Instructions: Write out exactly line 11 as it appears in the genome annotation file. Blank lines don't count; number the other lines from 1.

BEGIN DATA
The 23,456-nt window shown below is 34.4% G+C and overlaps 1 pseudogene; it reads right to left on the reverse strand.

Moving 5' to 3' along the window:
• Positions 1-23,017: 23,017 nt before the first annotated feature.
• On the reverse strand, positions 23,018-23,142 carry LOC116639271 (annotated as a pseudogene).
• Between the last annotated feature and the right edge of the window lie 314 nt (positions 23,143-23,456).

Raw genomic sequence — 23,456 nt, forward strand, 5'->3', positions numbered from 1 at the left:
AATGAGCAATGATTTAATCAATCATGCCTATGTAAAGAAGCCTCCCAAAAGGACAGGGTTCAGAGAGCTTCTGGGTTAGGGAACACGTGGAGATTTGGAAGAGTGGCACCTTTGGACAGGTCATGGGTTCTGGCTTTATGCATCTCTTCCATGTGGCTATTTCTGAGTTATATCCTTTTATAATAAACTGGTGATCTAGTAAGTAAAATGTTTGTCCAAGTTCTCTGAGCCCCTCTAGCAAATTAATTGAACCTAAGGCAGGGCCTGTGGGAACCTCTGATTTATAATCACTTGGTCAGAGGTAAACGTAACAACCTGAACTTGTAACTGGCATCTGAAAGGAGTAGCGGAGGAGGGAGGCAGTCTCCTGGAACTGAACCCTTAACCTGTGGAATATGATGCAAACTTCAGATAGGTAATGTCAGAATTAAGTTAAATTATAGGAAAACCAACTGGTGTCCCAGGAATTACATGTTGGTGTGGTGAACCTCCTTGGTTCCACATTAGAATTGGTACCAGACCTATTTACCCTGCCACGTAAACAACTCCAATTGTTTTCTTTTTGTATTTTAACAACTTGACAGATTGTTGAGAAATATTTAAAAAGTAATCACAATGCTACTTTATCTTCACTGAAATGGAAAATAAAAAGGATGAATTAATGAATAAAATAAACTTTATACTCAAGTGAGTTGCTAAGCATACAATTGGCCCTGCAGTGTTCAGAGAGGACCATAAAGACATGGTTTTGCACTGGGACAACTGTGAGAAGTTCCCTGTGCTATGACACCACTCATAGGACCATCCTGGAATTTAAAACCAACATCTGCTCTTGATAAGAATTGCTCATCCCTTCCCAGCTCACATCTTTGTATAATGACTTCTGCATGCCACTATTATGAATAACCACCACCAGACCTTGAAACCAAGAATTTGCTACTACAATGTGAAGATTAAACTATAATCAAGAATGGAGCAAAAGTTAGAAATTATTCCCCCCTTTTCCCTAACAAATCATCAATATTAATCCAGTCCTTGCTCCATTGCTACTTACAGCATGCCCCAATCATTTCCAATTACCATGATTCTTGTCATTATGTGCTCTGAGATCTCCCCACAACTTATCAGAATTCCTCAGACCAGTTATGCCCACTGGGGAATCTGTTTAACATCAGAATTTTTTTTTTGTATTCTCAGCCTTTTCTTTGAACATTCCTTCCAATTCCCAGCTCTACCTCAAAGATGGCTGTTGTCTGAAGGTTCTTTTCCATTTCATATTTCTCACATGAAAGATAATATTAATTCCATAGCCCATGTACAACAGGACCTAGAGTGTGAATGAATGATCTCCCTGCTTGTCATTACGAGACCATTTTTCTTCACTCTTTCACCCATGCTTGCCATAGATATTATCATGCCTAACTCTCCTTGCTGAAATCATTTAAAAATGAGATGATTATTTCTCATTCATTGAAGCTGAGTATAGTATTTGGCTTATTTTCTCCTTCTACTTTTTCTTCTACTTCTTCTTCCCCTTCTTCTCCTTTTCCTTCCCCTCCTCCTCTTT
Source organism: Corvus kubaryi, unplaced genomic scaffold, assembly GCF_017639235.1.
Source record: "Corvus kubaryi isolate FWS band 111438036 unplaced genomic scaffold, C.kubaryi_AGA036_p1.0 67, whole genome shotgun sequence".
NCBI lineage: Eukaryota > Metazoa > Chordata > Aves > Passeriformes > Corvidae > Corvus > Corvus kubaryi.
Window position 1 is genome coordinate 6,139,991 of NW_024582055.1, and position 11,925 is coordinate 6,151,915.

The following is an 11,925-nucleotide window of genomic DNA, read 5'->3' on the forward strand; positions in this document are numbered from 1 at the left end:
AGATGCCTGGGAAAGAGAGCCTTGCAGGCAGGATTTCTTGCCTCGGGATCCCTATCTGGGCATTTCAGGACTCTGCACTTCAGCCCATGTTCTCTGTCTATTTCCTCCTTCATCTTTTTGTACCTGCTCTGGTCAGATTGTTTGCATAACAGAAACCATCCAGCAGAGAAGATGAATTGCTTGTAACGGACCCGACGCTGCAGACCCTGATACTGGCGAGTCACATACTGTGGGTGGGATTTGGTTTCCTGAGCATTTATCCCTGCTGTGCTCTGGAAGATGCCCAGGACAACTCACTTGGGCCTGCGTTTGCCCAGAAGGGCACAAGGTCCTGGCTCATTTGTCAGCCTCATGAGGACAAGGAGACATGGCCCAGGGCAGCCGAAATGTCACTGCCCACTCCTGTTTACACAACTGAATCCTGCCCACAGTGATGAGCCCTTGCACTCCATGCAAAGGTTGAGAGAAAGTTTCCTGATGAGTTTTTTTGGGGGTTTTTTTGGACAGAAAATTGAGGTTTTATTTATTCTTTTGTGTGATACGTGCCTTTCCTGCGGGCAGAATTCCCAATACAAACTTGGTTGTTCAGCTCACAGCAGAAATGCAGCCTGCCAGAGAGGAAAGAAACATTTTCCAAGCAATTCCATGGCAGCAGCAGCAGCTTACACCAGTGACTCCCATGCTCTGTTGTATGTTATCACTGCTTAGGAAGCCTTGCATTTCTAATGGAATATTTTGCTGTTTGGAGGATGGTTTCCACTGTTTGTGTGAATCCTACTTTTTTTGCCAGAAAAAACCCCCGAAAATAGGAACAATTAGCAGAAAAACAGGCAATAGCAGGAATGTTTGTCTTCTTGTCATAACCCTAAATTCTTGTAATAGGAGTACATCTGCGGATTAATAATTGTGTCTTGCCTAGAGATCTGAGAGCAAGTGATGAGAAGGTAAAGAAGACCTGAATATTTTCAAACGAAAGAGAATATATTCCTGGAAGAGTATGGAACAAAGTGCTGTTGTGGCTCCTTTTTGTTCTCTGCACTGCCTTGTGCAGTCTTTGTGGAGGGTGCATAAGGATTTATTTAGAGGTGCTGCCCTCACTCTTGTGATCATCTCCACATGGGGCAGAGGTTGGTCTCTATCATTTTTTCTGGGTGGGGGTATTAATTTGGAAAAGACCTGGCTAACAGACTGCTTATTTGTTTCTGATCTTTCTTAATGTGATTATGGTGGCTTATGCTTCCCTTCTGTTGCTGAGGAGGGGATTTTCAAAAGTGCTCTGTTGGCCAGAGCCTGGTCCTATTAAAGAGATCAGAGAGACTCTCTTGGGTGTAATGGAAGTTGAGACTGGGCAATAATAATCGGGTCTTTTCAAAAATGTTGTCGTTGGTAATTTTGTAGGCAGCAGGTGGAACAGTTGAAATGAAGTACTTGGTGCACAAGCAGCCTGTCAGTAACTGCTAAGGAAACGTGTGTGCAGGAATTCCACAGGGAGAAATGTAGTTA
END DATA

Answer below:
Window position 1 is genome coordinate 6,139,991 of NW_024582055.1, and position 11,925 is coordinate 6,151,915.